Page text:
Home > How To Stop Water Hammer

Bang, bang, bang.  No, your pipes aren’t possessed – you’ve got a water hammer or maybe air in your pipes, which isn’t technically a water hammer. So, how do you fix it? I’m glad you asked. Adrian Sanchez here, for Sprinkler Warehouse. Let’s get started.

What Does A Water Hammer Do?

First, let’s discuss what a water hammer is. Water is very heavy. When water is cruising through pipes at a high rate of speed and is suddenly stopped by a valve closing, all that mass slams against the valve.  That’s a water hammer.

Signs of a water hammer:

  • The noise occurs when a valve closes
  • Noise when the pump starts
  • Quick repeated bumps or a loud thump followed by silence

Signs of air in your pipes:

  • Noise unrelated to a valve opening or closing
  • Noise when a pump starts
  • Vibrating or prolonged noises

Yes, “Noise when a pump starts” made both lists. 

How To Repair A Water Hammer

So, how do I fix a water hammer? The easiest way is to lower the water pressure for your entire irrigation system. It probably won’t get rid of all of the water hammers, but it may reduce it to a level you can live with. One way to do that would be to install a ball valve before the backflow device and partially close it to reduce the amount of water entering your irrigation system. Of course, don’t reduce it so much that your rotors don’t operate properly.

If you have an automatic system, you may be able to stop the water hammer by changing the order in which your valves operate. Figure out which valve uses the least water; probably the one with the least amount of sprinklers. Then rewire the controller so that the valve that uses the least water is the last valve to run. You can also try installing a water hammer arrestor. These are installed upstream of zone control valves or a manifold. 

How To Repair A Water Hammer When The Valve Is Smaller Than The Pipe

If a valve is a smaller size than the pipe, there is a chance that the valve is the problem.  You should replace the valve with one that is the same size as your pipe. Additionally, cheaper valves often snap closed faster than more costly ones. It may be a good idea to replace the valve with a better quality one. Splitting valve zones is another good way to get rid of a water hammer. If only one of your zones is experiencing a water hammer, you can install a second valve and connect half the sprinklers to it. That will reduce the velocity and the water hammer should stop. Also, check for a “bottleneck” in your system. If there is a section of pipe that is a smaller diameter than the rest, it should be replaced with a diameter that matches the rest of the system.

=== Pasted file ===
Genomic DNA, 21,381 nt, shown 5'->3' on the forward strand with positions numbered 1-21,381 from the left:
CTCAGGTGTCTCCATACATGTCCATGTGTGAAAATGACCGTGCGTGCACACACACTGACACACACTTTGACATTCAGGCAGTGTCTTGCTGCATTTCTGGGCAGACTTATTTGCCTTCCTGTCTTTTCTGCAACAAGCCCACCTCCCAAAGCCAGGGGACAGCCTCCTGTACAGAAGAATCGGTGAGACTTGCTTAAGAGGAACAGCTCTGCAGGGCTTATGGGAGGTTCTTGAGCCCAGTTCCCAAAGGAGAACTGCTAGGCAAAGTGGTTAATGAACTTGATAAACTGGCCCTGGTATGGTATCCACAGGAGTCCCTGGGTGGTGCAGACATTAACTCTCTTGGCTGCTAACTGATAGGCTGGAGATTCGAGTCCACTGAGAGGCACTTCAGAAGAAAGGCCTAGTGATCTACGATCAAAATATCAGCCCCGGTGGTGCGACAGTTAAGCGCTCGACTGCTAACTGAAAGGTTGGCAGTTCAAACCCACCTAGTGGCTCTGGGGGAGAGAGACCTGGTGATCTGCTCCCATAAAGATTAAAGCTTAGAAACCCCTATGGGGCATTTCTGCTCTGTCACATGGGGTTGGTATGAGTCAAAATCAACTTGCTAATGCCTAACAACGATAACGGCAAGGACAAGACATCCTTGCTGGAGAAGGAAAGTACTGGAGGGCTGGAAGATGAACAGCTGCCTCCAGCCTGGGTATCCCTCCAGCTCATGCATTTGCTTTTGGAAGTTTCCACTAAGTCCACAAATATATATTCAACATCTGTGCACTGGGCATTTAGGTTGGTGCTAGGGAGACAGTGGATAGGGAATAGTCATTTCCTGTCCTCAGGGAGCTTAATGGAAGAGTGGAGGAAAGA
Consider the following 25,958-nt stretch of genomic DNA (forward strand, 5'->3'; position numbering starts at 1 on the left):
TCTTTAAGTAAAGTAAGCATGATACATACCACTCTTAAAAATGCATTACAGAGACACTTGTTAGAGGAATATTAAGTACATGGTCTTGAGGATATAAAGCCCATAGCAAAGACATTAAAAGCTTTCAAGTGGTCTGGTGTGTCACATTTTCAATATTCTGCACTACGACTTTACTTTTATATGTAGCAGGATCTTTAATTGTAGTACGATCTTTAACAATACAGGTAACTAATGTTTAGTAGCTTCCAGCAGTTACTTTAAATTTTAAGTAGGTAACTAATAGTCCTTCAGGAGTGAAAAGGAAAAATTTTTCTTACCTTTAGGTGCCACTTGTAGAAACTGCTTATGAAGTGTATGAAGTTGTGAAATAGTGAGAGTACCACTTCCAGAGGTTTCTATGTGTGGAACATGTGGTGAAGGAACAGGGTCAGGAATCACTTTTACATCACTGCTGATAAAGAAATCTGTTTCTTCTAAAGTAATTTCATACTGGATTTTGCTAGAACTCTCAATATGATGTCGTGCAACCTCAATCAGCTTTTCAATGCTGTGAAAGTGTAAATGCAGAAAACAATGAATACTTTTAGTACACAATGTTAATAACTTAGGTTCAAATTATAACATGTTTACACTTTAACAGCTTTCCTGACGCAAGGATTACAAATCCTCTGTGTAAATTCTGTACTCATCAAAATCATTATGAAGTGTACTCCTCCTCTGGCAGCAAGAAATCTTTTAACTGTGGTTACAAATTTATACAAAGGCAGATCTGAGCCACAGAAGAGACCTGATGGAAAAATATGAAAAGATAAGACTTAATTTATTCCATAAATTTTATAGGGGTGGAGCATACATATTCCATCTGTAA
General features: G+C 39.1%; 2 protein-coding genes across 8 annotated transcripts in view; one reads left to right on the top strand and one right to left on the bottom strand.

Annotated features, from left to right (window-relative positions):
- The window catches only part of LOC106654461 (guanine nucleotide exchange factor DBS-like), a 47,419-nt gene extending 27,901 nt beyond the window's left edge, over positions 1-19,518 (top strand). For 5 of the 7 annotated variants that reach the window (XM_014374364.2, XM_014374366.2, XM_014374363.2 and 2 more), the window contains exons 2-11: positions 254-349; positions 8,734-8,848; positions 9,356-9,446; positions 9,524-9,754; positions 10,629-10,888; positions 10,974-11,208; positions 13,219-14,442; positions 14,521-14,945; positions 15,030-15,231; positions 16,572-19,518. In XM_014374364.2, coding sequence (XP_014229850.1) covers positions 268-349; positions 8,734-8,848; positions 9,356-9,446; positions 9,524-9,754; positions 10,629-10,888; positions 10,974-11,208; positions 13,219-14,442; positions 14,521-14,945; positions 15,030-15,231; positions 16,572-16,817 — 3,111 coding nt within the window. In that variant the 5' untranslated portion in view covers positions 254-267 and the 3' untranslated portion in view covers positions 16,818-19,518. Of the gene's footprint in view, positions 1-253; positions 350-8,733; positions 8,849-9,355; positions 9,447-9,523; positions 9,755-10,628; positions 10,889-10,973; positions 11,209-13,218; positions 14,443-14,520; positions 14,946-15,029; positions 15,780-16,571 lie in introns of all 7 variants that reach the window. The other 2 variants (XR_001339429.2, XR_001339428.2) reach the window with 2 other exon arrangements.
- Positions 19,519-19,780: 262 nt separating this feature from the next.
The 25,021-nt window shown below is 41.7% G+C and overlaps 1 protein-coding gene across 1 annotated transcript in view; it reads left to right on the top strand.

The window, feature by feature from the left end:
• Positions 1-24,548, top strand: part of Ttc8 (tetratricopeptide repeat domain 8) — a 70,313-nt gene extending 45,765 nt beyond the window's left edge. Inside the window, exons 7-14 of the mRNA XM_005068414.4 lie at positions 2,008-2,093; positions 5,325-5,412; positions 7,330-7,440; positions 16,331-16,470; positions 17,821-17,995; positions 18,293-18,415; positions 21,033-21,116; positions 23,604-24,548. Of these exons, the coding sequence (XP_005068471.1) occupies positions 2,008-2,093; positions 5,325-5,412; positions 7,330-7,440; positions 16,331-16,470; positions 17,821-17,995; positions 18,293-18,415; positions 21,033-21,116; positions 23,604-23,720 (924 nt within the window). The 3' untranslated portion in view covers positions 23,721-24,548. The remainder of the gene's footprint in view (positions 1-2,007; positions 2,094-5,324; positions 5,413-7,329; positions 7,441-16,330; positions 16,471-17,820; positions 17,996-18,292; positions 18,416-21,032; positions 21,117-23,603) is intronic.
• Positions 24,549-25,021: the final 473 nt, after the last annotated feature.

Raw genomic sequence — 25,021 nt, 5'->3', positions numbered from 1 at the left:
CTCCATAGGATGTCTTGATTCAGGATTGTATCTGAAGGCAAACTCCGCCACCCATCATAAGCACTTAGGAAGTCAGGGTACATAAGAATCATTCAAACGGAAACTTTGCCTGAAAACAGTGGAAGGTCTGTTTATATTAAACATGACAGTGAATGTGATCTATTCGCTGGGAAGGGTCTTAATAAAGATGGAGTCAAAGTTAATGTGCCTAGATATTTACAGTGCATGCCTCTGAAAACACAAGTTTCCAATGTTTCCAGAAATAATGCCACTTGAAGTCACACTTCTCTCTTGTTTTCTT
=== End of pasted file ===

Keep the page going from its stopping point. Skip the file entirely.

How To Repair A Water Hammer When There’s Air In The Pipes

So, what about air in the pipes? One way to remove air would be to increase the water velocity to the point that it pushes the trapped air out of the pipe. To increase the water velocity in a mainline you need to manually open two or more of the circuit valves at once. You will need to let the water run for a while to get all of the air out. Be sure to close the valves one at a time. A pressure surge can occur if you close them at the same time and the surge could damage your irrigation system.

If there is trapped air in one of your zones, remove the three sprinkler heads that are the furthest from the circuit valve. Once you have removed them, open the valve and flush out the air. If that does not remove the trapped air, then try removing more sprinkler heads. Once the air is flushed out, put the sprinkler heads back on. If your problem persists after the next cycle your sprinkler heads could be at different heights causing the water to drain out of the pipes through the sprinkler heads.

If the water is draining through your sprinkler heads, it allows air into the pipes. If this becomes a problem you could install check valves at the inlets of your sprinklers.  But an even easier solution is to install a sprinkler head with a built-in check valve.

Remember, Sprinkler Warehouse has everything for your irrigation needs so your trees, lawn, flower beds, and gardens are lush and beautiful. Questions?   Chat with one of our superb customer service agents on They really know their stuff and they’ll get you squared away. Subscribe to our YouTube channel for helpful tips, tutorials, and general sprinkler instruction. For Sprinkler Warehouse, I’m Adrian Sanchez, the Sprinkler Warehouse Pro. Later irri-gators.